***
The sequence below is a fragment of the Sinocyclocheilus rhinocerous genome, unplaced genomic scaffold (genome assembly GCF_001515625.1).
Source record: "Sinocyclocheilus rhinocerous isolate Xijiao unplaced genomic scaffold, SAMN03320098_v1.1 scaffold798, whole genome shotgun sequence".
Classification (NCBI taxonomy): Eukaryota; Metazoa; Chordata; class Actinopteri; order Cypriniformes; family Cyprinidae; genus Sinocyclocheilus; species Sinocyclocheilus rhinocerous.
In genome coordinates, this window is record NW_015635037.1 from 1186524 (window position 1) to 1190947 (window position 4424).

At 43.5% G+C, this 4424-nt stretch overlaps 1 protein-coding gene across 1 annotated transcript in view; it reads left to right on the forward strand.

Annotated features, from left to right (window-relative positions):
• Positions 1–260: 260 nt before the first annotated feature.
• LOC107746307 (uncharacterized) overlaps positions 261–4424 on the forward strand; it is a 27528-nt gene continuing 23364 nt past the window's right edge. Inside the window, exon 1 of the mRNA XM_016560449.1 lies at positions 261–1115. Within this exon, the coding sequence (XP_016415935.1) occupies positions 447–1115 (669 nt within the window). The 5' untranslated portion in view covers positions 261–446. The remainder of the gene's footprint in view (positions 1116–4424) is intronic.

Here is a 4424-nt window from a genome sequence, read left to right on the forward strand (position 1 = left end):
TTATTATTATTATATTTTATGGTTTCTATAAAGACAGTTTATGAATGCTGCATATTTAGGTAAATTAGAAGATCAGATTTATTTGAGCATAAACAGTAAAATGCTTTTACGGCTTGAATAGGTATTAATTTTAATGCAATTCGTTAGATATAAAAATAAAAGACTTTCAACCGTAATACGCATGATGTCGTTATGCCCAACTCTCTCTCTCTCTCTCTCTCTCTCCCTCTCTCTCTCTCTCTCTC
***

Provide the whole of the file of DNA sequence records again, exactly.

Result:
The sequence below is a fragment of the Sinocyclocheilus rhinocerous genome, unplaced genomic scaffold (genome assembly GCF_001515625.1).
Source record: "Sinocyclocheilus rhinocerous isolate Xijiao unplaced genomic scaffold, SAMN03320098_v1.1 scaffold798, whole genome shotgun sequence".
Classification (NCBI taxonomy): Eukaryota; Metazoa; Chordata; class Actinopteri; order Cypriniformes; family Cyprinidae; genus Sinocyclocheilus; species Sinocyclocheilus rhinocerous.
In genome coordinates, this window is record NW_015635037.1 from 1186524 (window position 1) to 1190947 (window position 4424).

At 43.5% G+C, this 4424-nt stretch overlaps 1 protein-coding gene across 1 annotated transcript in view; it reads left to right on the forward strand.

Annotated features, from left to right (window-relative positions):
• Positions 1–260: 260 nt before the first annotated feature.
• LOC107746307 (uncharacterized) overlaps positions 261–4424 on the forward strand; it is a 27528-nt gene continuing 23364 nt past the window's right edge. Inside the window, exon 1 of the mRNA XM_016560449.1 lies at positions 261–1115. Within this exon, the coding sequence (XP_016415935.1) occupies positions 447–1115 (669 nt within the window). The 5' untranslated portion in view covers positions 261–446. The remainder of the gene's footprint in view (positions 1116–4424) is intronic.

Here is a 4424-nt window from a genome sequence, read left to right on the forward strand (position 1 = left end):
TTATTATTATTATATTTTATGGTTTCTATAAAGACAGTTTATGAATGCTGCATATTTAGGTAAATTAGAAGATCAGATTTATTTGAGCATAAACAGTAAAATGCTTTTACGGCTTGAATAGGTATTAATTTTAATGCAATTCGTTAGATATAAAAATAAAAGACTTTCAACCGTAATACGCATGATGTCGTTATGCCCAACTCTCTCTCTCTCTCTCTCTCTCTCCCTCTCTCTCTCTCTCTCTC